A Review of Barriers to Greater Use of Manufactured Housing for Entry-Level Homeownership

Chris Herbert, Alexander Hermann, Daniel McCue, Chadwick Reed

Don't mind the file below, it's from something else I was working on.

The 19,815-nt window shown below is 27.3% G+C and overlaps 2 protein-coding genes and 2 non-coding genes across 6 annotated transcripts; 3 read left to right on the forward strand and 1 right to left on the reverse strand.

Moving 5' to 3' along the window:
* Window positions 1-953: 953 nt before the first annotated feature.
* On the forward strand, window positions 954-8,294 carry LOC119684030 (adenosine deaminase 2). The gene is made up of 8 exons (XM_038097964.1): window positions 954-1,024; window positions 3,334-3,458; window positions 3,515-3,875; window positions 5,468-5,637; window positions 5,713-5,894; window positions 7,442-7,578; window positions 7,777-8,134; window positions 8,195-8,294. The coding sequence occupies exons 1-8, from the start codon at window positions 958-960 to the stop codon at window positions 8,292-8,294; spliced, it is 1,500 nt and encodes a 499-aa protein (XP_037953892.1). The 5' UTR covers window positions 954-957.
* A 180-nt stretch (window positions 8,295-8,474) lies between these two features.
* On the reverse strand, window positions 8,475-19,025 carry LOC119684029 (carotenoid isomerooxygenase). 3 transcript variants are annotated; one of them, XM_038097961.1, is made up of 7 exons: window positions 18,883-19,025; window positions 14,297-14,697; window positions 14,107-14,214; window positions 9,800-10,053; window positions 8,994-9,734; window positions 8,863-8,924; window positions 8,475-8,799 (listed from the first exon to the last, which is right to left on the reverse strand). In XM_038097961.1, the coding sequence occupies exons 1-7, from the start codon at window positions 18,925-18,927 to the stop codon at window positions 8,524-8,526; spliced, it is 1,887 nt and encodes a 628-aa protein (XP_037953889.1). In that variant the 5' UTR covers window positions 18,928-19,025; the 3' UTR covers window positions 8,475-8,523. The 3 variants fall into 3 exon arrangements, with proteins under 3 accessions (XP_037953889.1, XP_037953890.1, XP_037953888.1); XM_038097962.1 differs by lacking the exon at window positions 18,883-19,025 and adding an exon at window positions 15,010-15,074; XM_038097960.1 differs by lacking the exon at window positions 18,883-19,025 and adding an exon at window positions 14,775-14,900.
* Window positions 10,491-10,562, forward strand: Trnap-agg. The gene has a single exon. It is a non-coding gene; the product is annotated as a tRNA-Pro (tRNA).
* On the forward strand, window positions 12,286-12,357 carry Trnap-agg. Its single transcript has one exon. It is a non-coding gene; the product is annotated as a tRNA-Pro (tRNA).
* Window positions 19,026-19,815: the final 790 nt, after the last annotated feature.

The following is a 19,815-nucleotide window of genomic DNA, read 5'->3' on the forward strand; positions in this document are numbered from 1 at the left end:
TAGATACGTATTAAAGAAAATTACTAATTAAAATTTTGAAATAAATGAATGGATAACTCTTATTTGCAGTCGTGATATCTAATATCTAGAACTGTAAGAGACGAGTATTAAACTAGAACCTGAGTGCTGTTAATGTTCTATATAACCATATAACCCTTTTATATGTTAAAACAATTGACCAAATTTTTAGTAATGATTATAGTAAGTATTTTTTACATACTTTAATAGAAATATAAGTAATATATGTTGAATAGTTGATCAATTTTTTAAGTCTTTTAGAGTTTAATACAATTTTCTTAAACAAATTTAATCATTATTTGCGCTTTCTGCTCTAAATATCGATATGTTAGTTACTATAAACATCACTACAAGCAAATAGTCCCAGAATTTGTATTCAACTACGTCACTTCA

Manufactured housing holds promise as an affordable form of housing that could expand homeownership opportunities for low- and moderate-income households. This report reviews the available literature to assess the principal barriers to greater adoption of manufactured housing, including lingering negative perceptions of the quality of the homes despite notable improvements in quality over time; zoning and other land use regulations that limit the ability to site these homes in many communities; market conditions that erode the cost advantage of manufactured homes; the unique nature of the supply chain for these homes that makes it difficult for consumers to obtain homes in many urban areas; and limits on access to affordable financing. The findings point to the need for multipronged efforts to overcome these barriers, given their interrelated nature. An assessment of market conditions at the county level identifies hundreds of counties where manufactured housing has great potential to provide affordable housing options for millions of renters who represent potential homebuyers, including a number of large urban counties where these homes are now relatively rare.